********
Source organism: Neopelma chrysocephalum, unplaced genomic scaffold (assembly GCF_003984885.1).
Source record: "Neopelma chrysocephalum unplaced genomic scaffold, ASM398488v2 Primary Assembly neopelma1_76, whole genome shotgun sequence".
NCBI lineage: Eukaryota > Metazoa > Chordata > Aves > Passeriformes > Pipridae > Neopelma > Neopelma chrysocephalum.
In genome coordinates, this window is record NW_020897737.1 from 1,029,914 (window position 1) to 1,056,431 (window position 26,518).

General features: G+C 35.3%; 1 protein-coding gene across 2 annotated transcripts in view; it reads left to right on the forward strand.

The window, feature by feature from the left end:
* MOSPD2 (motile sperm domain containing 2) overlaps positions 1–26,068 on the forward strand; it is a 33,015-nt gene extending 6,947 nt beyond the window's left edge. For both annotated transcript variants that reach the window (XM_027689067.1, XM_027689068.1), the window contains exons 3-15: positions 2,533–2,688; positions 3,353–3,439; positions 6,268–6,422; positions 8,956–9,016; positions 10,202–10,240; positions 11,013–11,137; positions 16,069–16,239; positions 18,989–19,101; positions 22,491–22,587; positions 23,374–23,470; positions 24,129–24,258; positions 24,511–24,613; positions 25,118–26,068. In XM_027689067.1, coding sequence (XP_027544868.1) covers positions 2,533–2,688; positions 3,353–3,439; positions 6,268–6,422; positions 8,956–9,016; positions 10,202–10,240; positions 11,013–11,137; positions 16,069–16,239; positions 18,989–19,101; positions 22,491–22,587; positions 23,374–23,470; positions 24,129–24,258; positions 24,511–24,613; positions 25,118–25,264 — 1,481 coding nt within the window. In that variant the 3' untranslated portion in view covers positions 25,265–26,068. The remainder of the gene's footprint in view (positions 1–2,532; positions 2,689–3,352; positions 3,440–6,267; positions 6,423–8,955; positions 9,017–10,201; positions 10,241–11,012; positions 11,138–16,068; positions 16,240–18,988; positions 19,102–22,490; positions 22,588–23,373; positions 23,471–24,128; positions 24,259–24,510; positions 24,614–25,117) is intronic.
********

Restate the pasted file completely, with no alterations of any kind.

Source organism: Neopelma chrysocephalum, unplaced genomic scaffold (assembly GCF_003984885.1).
Source record: "Neopelma chrysocephalum unplaced genomic scaffold, ASM398488v2 Primary Assembly neopelma1_76, whole genome shotgun sequence".
NCBI lineage: Eukaryota > Metazoa > Chordata > Aves > Passeriformes > Pipridae > Neopelma > Neopelma chrysocephalum.
In genome coordinates, this window is record NW_020897737.1 from 1,029,914 (window position 1) to 1,056,431 (window position 26,518).

General features: G+C 35.3%; 1 protein-coding gene across 2 annotated transcripts in view; it reads left to right on the forward strand.

The window, feature by feature from the left end:
* MOSPD2 (motile sperm domain containing 2) overlaps positions 1–26,068 on the forward strand; it is a 33,015-nt gene extending 6,947 nt beyond the window's left edge. For both annotated transcript variants that reach the window (XM_027689067.1, XM_027689068.1), the window contains exons 3-15: positions 2,533–2,688; positions 3,353–3,439; positions 6,268–6,422; positions 8,956–9,016; positions 10,202–10,240; positions 11,013–11,137; positions 16,069–16,239; positions 18,989–19,101; positions 22,491–22,587; positions 23,374–23,470; positions 24,129–24,258; positions 24,511–24,613; positions 25,118–26,068. In XM_027689067.1, coding sequence (XP_027544868.1) covers positions 2,533–2,688; positions 3,353–3,439; positions 6,268–6,422; positions 8,956–9,016; positions 10,202–10,240; positions 11,013–11,137; positions 16,069–16,239; positions 18,989–19,101; positions 22,491–22,587; positions 23,374–23,470; positions 24,129–24,258; positions 24,511–24,613; positions 25,118–25,264 — 1,481 coding nt within the window. In that variant the 3' untranslated portion in view covers positions 25,265–26,068. The remainder of the gene's footprint in view (positions 1–2,532; positions 2,689–3,352; positions 3,440–6,267; positions 6,423–8,955; positions 9,017–10,201; positions 10,241–11,012; positions 11,138–16,068; positions 16,240–18,988; positions 19,102–22,490; positions 22,588–23,373; positions 23,471–24,128; positions 24,259–24,510; positions 24,614–25,117) is intronic.